Southgate tackles World Cup racism fears: the players know where I stand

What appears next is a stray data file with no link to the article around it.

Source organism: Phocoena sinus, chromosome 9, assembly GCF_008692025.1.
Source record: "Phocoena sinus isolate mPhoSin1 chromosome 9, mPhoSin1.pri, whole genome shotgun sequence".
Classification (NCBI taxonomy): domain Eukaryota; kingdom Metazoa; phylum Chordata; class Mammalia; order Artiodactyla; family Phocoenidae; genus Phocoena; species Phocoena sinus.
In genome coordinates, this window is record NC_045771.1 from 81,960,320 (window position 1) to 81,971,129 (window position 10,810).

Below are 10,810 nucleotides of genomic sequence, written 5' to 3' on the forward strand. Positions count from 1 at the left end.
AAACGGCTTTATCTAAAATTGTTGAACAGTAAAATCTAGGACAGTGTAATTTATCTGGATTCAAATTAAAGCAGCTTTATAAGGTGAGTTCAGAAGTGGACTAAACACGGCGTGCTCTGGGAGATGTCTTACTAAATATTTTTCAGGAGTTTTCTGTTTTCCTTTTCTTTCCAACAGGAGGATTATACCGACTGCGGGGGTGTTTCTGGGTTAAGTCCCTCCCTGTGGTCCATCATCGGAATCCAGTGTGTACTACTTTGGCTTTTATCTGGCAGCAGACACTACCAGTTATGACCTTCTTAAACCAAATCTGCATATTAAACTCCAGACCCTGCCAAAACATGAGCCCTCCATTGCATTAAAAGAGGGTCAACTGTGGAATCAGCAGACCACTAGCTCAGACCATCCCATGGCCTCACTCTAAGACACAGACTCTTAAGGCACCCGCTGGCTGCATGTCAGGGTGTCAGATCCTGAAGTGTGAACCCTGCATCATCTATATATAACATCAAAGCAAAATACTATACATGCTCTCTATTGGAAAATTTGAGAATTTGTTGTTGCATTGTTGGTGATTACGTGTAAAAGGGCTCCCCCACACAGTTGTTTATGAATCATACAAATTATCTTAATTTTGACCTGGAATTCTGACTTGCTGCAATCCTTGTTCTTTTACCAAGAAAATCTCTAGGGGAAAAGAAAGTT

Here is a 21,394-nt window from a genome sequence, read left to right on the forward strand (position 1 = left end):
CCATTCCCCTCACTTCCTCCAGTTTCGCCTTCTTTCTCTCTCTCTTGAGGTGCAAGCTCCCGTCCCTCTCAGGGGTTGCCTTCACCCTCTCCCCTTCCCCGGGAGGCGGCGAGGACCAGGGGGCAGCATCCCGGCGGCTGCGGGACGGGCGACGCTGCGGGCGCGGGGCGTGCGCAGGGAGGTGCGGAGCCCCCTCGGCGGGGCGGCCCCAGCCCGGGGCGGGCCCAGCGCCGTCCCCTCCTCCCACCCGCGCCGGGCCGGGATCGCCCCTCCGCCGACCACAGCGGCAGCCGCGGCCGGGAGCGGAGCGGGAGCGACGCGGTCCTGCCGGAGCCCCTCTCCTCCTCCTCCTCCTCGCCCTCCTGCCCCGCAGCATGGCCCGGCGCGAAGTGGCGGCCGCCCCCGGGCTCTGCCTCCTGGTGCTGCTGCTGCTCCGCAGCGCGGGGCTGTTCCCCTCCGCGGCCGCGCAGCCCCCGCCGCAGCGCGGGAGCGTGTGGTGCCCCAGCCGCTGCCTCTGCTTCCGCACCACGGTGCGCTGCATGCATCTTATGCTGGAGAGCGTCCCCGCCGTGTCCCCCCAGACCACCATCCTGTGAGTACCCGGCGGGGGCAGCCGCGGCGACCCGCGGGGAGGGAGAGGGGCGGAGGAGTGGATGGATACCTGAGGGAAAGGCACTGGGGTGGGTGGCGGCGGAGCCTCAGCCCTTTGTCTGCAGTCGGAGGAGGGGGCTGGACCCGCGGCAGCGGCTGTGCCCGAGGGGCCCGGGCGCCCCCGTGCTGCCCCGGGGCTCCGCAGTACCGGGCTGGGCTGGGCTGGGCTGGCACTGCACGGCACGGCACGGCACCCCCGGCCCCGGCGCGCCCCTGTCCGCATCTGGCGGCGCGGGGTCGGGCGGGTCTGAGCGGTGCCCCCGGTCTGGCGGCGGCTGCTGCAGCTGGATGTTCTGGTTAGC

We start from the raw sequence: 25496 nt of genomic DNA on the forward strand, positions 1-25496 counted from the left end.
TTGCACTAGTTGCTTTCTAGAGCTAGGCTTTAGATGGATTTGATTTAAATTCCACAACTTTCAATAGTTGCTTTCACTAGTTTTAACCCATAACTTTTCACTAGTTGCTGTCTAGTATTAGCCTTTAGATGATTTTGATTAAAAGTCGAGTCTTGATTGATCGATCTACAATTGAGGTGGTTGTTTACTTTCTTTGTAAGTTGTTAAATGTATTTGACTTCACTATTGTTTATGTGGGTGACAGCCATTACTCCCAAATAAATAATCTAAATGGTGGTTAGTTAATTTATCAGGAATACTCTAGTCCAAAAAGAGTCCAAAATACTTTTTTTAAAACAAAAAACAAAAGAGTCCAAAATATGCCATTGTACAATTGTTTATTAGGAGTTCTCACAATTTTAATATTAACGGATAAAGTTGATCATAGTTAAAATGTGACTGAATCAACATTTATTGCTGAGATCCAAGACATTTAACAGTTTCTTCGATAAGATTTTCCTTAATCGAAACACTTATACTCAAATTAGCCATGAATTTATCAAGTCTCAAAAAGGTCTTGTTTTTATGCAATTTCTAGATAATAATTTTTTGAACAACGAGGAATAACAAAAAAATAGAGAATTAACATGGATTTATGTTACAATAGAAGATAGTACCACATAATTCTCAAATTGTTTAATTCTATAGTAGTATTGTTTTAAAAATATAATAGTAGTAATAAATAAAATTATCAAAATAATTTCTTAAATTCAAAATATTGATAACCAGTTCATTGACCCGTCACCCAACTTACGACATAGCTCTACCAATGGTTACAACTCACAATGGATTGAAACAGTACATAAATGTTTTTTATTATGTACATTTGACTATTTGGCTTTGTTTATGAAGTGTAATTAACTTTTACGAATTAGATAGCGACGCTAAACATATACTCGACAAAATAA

first_imgShare on Messenger Share on Twitter Marina Hyde Topics Danny Rose opens up about depression after tragedy and tough year at Spurs Share on WhatsApp Reuse this content Until now, England’s footballers had not given the overall impression they were drastically alarmed about the possibility of racism marring the World Cup. Ashley Young was asked last week if his family would accompany him to Russia and made it clear that, this being his first World Cup, of course they would be there. Danny Welbeck was asked the same question and pointed out that when Arsenal had played a Europa League tie against CSKA Moscow in April it had passed off without any issues.But then came Danny Rose’s response and the realisation that, inside the England camp, there was at least one player who had already decided he could not risk his family being in Russia and asked them to stay away.That, plainly, was not an easy conversation for the England and Tottenham Hotspur left-back when his father, Nigel, regularly travels from home in Doncaster to watch him play in London, sometimes not getting back from night games until 3am and being up for work at 7am. Rose could hear his father’s voice crack when he asked him to stay at home but he also remains convinced it is the correct decision.“I’m not worried for myself. But I’ve told my family I don’t want them going out there because of racism and anything else that may happen,” Rose said. “I don’t want to be worrying, when I’m trying to prepare for games, for my family’s safety.“My dad’s really upset. I could hear it in his voice. He said he may never get a chance again to come and watch me in a World Cup. That was emotional, hearing that. It’s really sad. It’s just how it is. Somehow Russia got the World Cup and we have to get on with it.” It is the first time an England footballer has taken such drastic action before a major tournament and Rose’s decision-making has clearly been influenced by his memories of England’s under-21 game in Serbia in October 2012. On that occasion he was subjected to monkey chants and pelted with stones before being sent off for kicking the ball into the stand, his second bookable offence. Nigel described it as like “a bad dream”.In which case it is easy to comprehend why, almost six years later, Rose says he has “no faith in the justice system”, why he feels “numb” about the prospect of something similar happening again and why Fifa’s latest fine – £22,000 for the Russian Football Federation for racist chanting in a friendly against France – is “disgusting” and “laughable”.With that in mind Southgate invited Rose to stand up in front of the other England players one night last week and talk about his views on racism in the sport. The meeting was called to discuss the possibility of racial abuse in Russia – and what, specifically, to do in that situation – but not even Southgate knew at that stage that Rose had, as a one-off, asked his family to stay at home.“For the benefit of the other players I asked him to share his experiences,” Southgate said. “What was clear was that he felt let down by the authorities and that was sad to hear. He’s part of our team and part of our family. We intend to support our players as well as we possibly can, so it’s very sad. None of us know what is going to happen in Russia but, sadly, he thinks there’s the possibility of something happening that he wouldn’t want his family to experience.”As he often does, Southgate spoke very eloquently on the subject, talking of the need for better education in the countries that have the worst problems but also recognising there were no easy answers and expressing his pride that he would be taking “one of the most diverse squads to have left England” into a World Cup.“A lot of the players have children and our kids don’t think anything of who they talk to – people of all race, colour and religion,” Southgate, preparing for England’s final warm-up game against Costa Rica, said. “They are born into this world with no prejudice at all. It’s only when they put their beliefs on to them that their opinions can change. We’re victims in this world of prejudice, thinking that comes from others, and that’s very sad.“The landscape has changed enormously in the 25 to 30 years I’ve been involved in the game. It’s not perfect but huge strides have been made. We can make some differences in football but we can’t affect everything because the problems are societal and football is a reflection of society.” World Cup 2018 Danny Rose Share on Facebookcenter_img Would he encourage his players to walk off the pitch in Russia if they heard racial abuse? “In an idealistic world people would say to do that, but the realities of that are we would be thrown out of the tournament.“Some people would say: ‘Well, you should still do that.’ But I don’t think the players would want that because they have worked all their lives to get to a World Cup. The idea is they want to raise and confront the issues, but they also want to play in the tournament.“It’s a really difficult and delicate balance for us to get right and it’s impossible for me to say the things that would please everybody. But I think everybody knows how strongly I feel about the subject. The players are clear on where I stand and the support they have from me.” features Read more Share on Pinterest Share on LinkedIn Share via Email World Cup England Read more Fifa’s ‘hardline approach’ at World Cup will be to take the money and runlast_img read more